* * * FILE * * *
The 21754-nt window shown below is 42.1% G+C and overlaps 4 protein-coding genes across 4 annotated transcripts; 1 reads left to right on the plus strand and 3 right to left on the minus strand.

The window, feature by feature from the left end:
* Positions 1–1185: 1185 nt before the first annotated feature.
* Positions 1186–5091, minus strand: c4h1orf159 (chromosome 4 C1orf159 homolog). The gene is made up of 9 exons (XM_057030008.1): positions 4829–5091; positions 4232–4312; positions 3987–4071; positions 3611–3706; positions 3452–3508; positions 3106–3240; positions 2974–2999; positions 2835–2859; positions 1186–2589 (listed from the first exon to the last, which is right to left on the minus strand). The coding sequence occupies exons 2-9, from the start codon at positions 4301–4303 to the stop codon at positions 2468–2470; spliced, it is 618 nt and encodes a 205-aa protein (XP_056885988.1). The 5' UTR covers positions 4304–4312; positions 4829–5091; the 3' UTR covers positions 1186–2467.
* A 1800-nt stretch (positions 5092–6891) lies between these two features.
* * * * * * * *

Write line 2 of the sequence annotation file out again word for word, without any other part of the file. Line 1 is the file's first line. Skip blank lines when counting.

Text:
The window, feature by feature from the left end: